We land briefly in District 3 to drop off Plutarch. He’s meeting with Beetee to update the technology on the broadcast system. His parting words to me are «Don’t be a stranger.»

When we’re back among the clouds, I look at Haymitch. «So why are you going back to Twelve?»

«They can’t seem to find a place for me in the Capitol either,» he says.

At first, I don’t question this. But doubts begin to creep in. Haymitch hasn’t assassinated anyone. He could go anywhere. If he’s coming back to 12, it’s because he’s been ordered to. «You have to look after me, don’t you? As my mentor?» He shrugs. Then I realize what it means. «My mother’s not coming back.»

«No,» he says. He pulls an envelope from his jacket pocket and hands it to me. I examine the delicate, perfectly formed writing. «She’s helping to start up a hospital in District Four. She wants you to call as soon as we get in.» My finger traces the graceful swoop of the letters. «You know why she can’t come back.» Yes, I know why. Because between my father and Prim and the ashes, the place is too painful to bear. But apparently not for me. «Do you want to know who else won’t be there?»

«No,» I say. «I want to be surprised.»

Like a good mentor, Haymitch makes me eat a sandwich and then pretends he believes I’m asleep for the rest of the trip. He busies himself going through every compartment on the hovercraft, finding the liquor, and stowing it in his bag. It’s night when we land on the green of the Victor’s Village. Half of the houses have lights in the windows, including Haymitch’s and mine. Not Peeta’s. Someone has built a fire in my kitchen. I sit in the rocker before it, clutching my mother’s letter.

«Well, see you tomorrow,» says Haymitch.

As the clinking of his bag of liquor bottles fades away, I whisper, «I doubt it.»

I am unable to move from the chair. The rest of the house looms cold and empty and dark. I pull an old shawl over my body and watch the flames. I guess I sleep, because the next thing I know, it’s morning and Greasy Sae’s banging around at the stove. She makes me eggs and toast and sits there until I’ve eaten it all. We don’t talk much. Her little granddaughter, the one who lives in her own world, takes a bright blue ball of yarn from my mother’s knitting basket. Greasy Sae tells her to put it back, but I say she can have it. No one in this house can knit anymore. After breakfast, Greasy Sae does the dishes and leaves, but she comes back up at dinnertime to make me eat again. I don’t know if she’s just being neighborly or if she’s on the government’s payroll, but she shows up twice every day. She cooks, I consume. I try to figure out my next move. There’s no obstacle now to taking my life. But I seem to be waiting for something.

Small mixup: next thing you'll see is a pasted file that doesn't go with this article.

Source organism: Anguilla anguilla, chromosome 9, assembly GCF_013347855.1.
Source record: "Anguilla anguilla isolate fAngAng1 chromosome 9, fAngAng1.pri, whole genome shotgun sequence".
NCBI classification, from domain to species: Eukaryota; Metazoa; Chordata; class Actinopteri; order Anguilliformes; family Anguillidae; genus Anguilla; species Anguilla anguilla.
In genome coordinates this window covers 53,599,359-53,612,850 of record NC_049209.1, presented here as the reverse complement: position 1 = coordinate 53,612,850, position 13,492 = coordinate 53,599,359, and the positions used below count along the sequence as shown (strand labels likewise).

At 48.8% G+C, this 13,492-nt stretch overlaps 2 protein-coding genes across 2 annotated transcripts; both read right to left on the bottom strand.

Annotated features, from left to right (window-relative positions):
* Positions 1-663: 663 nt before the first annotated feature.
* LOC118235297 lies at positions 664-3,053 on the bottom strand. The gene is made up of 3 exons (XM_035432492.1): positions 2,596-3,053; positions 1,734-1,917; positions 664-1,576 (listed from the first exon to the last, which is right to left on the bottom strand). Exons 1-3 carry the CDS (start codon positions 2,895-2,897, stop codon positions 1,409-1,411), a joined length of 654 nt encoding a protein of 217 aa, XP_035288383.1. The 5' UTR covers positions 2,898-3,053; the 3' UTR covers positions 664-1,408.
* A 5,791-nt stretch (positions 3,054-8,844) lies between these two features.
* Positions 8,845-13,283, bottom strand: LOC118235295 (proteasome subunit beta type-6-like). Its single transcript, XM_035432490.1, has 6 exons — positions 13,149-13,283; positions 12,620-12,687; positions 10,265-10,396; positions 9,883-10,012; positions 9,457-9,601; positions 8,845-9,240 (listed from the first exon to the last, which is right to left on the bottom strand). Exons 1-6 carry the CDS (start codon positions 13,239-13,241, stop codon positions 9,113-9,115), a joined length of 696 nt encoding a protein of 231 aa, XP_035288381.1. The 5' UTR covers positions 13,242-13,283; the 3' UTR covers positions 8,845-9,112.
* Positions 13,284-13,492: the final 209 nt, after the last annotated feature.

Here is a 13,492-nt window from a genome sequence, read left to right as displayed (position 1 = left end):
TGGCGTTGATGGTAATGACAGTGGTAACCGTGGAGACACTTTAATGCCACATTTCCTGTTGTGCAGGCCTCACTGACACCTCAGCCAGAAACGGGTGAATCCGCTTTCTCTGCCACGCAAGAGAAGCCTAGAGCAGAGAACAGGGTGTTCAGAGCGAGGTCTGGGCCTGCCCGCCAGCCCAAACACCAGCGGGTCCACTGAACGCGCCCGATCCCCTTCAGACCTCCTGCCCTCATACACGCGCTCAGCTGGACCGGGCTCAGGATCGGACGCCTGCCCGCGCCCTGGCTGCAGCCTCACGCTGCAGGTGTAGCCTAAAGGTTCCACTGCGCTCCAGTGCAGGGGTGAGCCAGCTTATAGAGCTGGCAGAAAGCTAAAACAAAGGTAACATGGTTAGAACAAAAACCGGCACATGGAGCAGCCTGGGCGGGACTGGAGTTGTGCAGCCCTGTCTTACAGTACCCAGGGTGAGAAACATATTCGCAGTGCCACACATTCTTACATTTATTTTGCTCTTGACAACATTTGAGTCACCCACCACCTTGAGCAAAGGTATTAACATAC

Sometimes the phone rings and rings and rings, but I don’t pick it up. Haymitch never visits. Maybe he changed his mind and left, although I suspect he’s just drunk. No one comes but Greasy Sae and her granddaughter. After months of solitary confinement, they seem like a crowd.

«Spring’s in the air today. You ought to get out,» she says. «Go hunting.»

I haven’t left the house. I haven’t even left the kitchen except to go to the small bathroom a few steps off of it. I’m in the same clothes I left the Capitol in. What I do is sit by the fire. Stare at the unopened letters piling up on the mantel. «I don’t have a bow.»

«Check down the hall,» she says.

After she leaves, I consider a trip down the hall. Rule it out. But after several hours, I go anyway, walking in silent sock feet, so as not to awaken the ghosts. In the study, where I had my tea with President Snow, I find a box with my father’s hunting jacket, our plant book, my parents’ wedding photo, the spile Haymitch sent in, and the locket Peeta gave me in the clock arena. The two bows and a sheath of arrows Gale rescued on the night of the firebombing lie on the desk. I put on the hunting jacket and leave the rest of the stuff untouched. I fall asleep on the sofa in the formal living room. A terrible nightmare follows, where I’m lying at the bottom of a deep grave, and every dead person I know by name comes by and throws a shovel full of ashes on me. It’s quite a long dream, considering the list of people, and the deeper I’m buried, the harder it is to breathe. I try to call out, begging them to stop, but the ashes fill my mouth and nose and I can’t make any sound. Still the shovel scrapes on and on and on….

I wake with a start. Pale morning light comes around the edges of the shutters. The scraping of the shovel continues. Still half in the nightmare, I run down the hall, out the front door, and around the side of the house, because now I’m pretty sure I can scream at the dead. When I see him, I pull up short. His face is flushed from digging up the ground under the windows. In a wheelbarrow are five scraggly bushes.

«You’re back,» I say.